August 1, 2017
Last Friday, a divided Indiana Court of Appeals decided that a former school employee could be prosecuted for child seduction although the physical relationship with the student did not begin until several months following the employee’s resignation. In Benner vs. State, the defendant worked as assistant girls’ basketball coach at Mishawaka High School for four seasons. He held no other position with the school corporation. Benner resigned his position at the conclusion of the 2012-13 basketball season. Shortly afterward the 44 year old Benner and a junior class basketball player began a relationship that became intimate in the late summer of 2013; the relationship lasted approximately five months. It is undisputed that there was no physical relationship between the two while Benner served as assistant coach. Ultimately, Benner was charged with two felony counts.
Benner sought dismissal of the charges on several grounds, some involving hyper-technical legal arguments. One argument Benner raised was that the applicable section of the child seduction statute used only present tense terminology when defining when a professional relationship exists between an adult and student. Benner asserted that the plain language of the statute thereby required that the inappropriate physical relationship with a student must occur while the adult was still employed by the school. Here, he argued, that was not the case and the criminal charges against him should be dropped. In its 2-1 decision, the Court’s majority acknowledged that the statute used only present tense terminology, but disagreed with Benner’s analysis on how the wording applied to and its effect on his particular situation. One of the three appellate judges found Benner’s analysis persuasive and would have dismissed the charges against him.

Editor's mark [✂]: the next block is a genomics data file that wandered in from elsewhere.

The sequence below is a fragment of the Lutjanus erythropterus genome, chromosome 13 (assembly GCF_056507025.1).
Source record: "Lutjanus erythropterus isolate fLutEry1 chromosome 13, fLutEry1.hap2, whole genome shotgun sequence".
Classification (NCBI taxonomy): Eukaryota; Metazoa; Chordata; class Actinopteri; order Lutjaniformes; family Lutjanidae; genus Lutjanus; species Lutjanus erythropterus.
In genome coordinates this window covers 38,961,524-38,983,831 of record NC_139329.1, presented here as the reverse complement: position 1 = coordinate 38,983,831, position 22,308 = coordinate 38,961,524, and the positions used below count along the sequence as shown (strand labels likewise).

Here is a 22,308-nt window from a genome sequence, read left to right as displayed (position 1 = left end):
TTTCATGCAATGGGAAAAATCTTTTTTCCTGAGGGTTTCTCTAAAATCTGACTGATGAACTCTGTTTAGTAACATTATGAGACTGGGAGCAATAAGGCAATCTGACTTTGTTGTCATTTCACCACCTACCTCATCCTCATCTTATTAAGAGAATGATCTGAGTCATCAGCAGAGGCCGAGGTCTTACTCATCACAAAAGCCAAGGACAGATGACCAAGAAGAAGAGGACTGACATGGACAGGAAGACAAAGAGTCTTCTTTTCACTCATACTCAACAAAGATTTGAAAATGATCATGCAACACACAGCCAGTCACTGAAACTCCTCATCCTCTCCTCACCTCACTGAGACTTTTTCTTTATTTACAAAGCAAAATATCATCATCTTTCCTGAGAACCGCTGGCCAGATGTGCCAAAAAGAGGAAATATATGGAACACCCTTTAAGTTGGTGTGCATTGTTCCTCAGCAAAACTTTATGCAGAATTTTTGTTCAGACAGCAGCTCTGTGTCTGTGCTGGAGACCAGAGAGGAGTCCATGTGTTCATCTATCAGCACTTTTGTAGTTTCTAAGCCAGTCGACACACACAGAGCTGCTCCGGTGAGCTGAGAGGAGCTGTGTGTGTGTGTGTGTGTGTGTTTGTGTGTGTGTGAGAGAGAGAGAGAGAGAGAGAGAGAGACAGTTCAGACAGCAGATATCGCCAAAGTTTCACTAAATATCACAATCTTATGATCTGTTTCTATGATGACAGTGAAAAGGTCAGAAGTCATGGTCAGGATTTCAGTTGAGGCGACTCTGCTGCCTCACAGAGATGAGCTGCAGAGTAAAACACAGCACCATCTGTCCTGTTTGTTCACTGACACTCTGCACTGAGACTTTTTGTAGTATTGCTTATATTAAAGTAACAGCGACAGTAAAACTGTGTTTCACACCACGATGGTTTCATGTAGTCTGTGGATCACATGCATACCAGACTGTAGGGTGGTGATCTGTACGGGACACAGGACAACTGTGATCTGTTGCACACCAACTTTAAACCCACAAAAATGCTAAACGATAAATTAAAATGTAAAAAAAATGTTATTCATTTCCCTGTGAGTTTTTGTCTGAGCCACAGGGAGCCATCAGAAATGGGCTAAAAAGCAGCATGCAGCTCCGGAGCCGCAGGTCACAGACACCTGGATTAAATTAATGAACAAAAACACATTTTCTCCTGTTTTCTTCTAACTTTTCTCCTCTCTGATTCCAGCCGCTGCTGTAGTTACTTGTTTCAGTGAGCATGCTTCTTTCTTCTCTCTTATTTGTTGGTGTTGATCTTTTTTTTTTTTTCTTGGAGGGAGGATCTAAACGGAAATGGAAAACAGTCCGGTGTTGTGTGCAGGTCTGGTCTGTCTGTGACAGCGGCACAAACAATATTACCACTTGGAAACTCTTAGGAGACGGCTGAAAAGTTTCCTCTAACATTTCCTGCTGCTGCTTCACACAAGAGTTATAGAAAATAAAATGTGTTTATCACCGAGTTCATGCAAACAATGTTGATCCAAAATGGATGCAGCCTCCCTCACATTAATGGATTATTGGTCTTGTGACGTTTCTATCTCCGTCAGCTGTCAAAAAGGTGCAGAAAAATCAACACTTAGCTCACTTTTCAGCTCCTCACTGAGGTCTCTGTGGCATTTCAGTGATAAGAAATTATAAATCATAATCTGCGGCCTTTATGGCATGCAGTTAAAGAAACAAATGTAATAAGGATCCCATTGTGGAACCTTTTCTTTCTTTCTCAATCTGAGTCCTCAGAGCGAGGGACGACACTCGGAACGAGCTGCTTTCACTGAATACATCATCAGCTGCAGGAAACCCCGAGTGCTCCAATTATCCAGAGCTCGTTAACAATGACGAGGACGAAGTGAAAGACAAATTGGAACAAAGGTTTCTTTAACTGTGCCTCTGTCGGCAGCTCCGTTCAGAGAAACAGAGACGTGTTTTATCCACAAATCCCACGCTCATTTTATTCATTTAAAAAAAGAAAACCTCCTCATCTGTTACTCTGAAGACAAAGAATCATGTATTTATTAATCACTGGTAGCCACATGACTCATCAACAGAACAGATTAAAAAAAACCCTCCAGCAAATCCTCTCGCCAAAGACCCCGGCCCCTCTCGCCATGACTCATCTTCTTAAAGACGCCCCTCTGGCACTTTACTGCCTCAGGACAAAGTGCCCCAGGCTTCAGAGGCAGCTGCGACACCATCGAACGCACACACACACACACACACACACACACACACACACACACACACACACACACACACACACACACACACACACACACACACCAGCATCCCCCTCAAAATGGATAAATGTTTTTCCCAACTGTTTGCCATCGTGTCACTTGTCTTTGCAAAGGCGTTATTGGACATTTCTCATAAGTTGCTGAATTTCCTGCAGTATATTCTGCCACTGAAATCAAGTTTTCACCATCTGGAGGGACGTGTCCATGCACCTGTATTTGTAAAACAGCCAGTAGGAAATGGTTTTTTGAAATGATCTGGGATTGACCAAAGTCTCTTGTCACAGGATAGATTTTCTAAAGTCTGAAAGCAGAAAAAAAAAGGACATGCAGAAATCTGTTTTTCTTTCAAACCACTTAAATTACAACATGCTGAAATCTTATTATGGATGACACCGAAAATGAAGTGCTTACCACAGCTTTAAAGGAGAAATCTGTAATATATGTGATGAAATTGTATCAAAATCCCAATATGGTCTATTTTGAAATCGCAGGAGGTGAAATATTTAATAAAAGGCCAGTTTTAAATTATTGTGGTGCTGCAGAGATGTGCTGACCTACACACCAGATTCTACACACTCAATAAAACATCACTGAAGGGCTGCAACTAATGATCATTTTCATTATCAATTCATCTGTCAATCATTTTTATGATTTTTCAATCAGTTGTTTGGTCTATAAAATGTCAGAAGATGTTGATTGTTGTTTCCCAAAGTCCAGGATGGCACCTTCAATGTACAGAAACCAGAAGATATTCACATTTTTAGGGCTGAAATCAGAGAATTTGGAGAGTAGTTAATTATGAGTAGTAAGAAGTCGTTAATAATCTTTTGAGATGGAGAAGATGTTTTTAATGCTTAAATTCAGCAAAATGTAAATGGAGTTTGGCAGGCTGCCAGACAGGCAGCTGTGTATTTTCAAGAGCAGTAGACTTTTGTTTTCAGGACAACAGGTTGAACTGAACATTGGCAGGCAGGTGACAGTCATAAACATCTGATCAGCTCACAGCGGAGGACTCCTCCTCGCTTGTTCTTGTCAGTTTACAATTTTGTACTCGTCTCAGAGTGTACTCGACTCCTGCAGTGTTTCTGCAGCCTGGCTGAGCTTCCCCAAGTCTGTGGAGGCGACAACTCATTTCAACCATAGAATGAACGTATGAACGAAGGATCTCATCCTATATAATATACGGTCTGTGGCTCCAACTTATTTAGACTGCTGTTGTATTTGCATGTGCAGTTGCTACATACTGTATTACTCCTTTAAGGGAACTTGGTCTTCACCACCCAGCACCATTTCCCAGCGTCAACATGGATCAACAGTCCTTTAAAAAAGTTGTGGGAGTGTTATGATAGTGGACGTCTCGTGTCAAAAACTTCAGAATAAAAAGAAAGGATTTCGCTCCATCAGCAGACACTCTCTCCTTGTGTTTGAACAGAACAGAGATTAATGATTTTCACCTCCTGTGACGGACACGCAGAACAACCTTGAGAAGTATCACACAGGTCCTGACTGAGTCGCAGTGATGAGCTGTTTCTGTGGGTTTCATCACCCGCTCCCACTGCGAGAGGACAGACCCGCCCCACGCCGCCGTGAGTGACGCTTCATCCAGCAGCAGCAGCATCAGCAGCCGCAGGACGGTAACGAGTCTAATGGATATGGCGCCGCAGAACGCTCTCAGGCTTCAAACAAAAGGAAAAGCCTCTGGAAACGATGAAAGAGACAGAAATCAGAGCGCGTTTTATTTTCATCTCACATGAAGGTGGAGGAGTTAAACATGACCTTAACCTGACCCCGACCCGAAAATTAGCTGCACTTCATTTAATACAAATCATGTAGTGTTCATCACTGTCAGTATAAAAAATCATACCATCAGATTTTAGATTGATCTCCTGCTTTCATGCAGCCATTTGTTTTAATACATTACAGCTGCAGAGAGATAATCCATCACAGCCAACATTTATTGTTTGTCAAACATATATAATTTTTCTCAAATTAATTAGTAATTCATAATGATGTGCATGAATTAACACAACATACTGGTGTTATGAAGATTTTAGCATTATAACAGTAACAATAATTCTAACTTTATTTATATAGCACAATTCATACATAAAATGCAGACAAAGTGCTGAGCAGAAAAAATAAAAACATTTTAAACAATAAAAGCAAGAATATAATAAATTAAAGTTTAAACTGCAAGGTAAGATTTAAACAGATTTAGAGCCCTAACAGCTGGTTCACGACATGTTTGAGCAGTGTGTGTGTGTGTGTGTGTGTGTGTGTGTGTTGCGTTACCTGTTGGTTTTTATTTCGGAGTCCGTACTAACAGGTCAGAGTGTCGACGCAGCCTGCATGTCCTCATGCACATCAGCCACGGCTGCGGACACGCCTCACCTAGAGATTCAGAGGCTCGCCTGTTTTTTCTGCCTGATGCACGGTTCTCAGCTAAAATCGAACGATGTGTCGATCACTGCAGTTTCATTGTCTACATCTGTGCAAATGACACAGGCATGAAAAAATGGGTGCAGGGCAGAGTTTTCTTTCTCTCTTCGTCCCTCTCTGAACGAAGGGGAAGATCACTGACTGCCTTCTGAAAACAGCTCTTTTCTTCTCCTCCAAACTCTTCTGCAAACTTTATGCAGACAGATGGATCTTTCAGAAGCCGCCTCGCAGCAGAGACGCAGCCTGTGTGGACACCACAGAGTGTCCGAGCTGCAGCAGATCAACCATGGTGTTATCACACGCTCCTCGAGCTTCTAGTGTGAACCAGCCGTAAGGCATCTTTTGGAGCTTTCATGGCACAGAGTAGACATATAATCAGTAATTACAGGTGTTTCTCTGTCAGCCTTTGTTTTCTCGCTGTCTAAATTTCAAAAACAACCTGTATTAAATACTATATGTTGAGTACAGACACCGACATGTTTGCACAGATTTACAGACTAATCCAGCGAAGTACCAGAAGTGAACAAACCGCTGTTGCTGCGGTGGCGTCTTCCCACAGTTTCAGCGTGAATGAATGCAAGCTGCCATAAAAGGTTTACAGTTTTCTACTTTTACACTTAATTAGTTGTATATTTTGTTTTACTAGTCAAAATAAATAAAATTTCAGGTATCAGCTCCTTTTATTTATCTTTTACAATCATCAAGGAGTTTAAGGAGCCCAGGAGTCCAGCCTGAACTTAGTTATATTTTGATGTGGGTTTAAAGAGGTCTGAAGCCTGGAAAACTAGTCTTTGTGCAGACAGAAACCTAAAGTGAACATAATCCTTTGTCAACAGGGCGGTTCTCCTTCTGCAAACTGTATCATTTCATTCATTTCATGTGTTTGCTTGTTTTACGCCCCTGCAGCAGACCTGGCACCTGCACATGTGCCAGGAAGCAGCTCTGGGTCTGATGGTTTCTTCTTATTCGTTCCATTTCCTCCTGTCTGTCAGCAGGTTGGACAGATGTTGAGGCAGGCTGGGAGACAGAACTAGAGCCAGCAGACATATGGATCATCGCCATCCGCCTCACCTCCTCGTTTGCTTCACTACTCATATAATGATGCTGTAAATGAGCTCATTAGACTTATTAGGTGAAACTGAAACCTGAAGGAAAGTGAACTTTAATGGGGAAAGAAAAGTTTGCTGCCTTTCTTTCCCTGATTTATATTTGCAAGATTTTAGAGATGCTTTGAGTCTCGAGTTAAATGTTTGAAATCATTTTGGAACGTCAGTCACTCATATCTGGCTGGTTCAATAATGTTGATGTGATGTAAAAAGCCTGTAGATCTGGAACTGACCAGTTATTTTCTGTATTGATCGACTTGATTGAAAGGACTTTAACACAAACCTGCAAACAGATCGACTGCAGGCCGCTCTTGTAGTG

While not earth shattering and encumbered with fairly heavy legal analysis, the Court’s decision makes clear that child seduction can occur between a student and former employee, even though the physical relationship did not begin until after the adult is no longer employed by your school corporation. Realistically, that possibility imposes an obligation on educators to make an immediate report of child abuse if one learns that a subsequent relationship occurred between a student and a former employee. You cannot take the position “Nothing physical happened until after our coach, substitute teacher, paraprofessional, classified staff member, or teacher ended their employment, so I do not need to do anything.” You should handle the reporting requirements the same as if a current employee were involved.
If you have any questions about or would like a copy of this decision and the disserting opinion, please contact us. The very best of luck to you with the 2017-18 school year.
Warrick & Boyn, LLP, is a full-service law firm in Elkhart, Ind., that practices in all areas of business and corporate law. Areas of practice include commercial litigation, creditors’ rights and bankruptcy law, labor and employment law, defense litigation, securities law and regulation, worker’s compensation defense, education and school law, EEOC law, employee benefits law and pension plans, environmental law and regulation, tax and estate planning, municipal law, and property and real estate law. The firm’s clients are located primarily in northern Indiana and southwestern Michigan, and most of the attorneys are licensed to practice in both Indiana and Michigan.